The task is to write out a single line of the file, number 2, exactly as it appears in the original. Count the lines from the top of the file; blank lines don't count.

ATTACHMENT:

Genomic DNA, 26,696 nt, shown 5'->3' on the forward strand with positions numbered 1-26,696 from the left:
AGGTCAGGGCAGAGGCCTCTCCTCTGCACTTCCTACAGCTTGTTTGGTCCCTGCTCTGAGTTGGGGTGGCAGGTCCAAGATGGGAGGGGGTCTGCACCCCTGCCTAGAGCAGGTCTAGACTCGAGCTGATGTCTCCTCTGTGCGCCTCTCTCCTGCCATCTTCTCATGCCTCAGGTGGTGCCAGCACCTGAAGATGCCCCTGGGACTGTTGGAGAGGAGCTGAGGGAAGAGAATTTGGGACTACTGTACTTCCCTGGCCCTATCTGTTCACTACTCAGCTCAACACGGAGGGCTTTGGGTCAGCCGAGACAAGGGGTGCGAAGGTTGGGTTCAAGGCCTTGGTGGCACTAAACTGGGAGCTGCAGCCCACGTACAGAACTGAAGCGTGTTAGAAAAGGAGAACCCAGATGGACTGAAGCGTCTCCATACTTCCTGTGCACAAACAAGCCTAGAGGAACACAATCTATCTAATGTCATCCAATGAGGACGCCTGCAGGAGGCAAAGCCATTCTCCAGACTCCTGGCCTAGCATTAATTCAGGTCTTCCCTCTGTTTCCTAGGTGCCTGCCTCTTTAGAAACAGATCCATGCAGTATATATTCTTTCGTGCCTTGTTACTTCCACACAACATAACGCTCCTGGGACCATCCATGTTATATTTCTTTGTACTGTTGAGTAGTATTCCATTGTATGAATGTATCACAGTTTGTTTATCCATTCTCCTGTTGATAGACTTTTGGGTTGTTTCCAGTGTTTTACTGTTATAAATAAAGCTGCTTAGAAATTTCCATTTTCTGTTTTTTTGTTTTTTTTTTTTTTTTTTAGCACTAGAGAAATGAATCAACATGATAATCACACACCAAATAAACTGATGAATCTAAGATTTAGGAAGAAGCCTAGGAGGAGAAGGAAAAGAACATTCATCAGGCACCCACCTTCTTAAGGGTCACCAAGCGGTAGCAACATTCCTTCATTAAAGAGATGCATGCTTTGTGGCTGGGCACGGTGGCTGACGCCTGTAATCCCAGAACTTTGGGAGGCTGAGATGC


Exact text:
AGGTCAGGGCAGAGGCCTCTCCTCTGCACTTCCTACAGCTTGTTTGGTCCCTGCTCTGAGTTGGGGTGGCAGGTCCAAGATGGGAGGGGGTCTGCACCCCTGCCTAGAGCAGGTCTAGACTCGAGCTGATGTCTCCTCTGTGCGCCTCTCTCCTGCCATCTTCTCATGCCTCAGGTGGTGCCAGCACCTGAAGATGCCCCTGGGACTGTTGGAGAGGAGCTGAGGGAAGAGAATTTGGGACTACTGTACTTCCCTGGCCCTATCTGTTCACTACTCAGCTCAACACGGAGGGCTTTGGGTCAGCCGAGACAAGGGGTGCGAAGGTTGGGTTCAAGGCCTTGGTGGCACTAAACTGGGAGCTGCAGCCCACGTACAGAACTGAAGCGTGTTAGAAAAGGAGAACCCAGATGGACTGAAGCGTCTCCATACTTCCTGTGCACAAACAAGCCTAGAGGAACACAATCTATCTAATGTCATCCAATGAGGACGCCTGCAGGAGGCAAAGCCATTCTCCAGACTCCTGGCCTAGCATTAATTCAGGTCTTCCCTCTGTTTCCTAGGTGCCTGCCTCTTTAGAAACAGATCCATGCAGTATATATTCTTTCGTGCCTTGTTACTTCCACACAACATAACGCTCCTGGGACCATCCATGTTATATTTCTTTGTACTGTTGAGTAGTATTCCATTGTATGAATGTATCACAGTTTGTTTATCCATTCTCCTGTTGATAGACTTTTGGGTTGTTTCCAGTGTTTTACTGTTATAAATAAAGCTGCTTAGAAATTTCCATTTTCTGTTTTTTTGTTTTTTTTTTTTTTTTTTAGCACTAGAGAAATGAATCAACATGATAATCACACACCAAATAAACTGATGAATCTAAGATTTAGGAAGAAGCCTAGGAGGAGAAGGAAAAGAACATTCATCAGGCACCCACCTTCTTAAGGGTCACCAAGCGGTAGCAACATTCCTTCATTAAAGAGATGCATGCTTTGTGGCTGGGCACGGTGGCTGACGCCTGTAATCCCAGAACTTTGGGAGGCTGAGATGC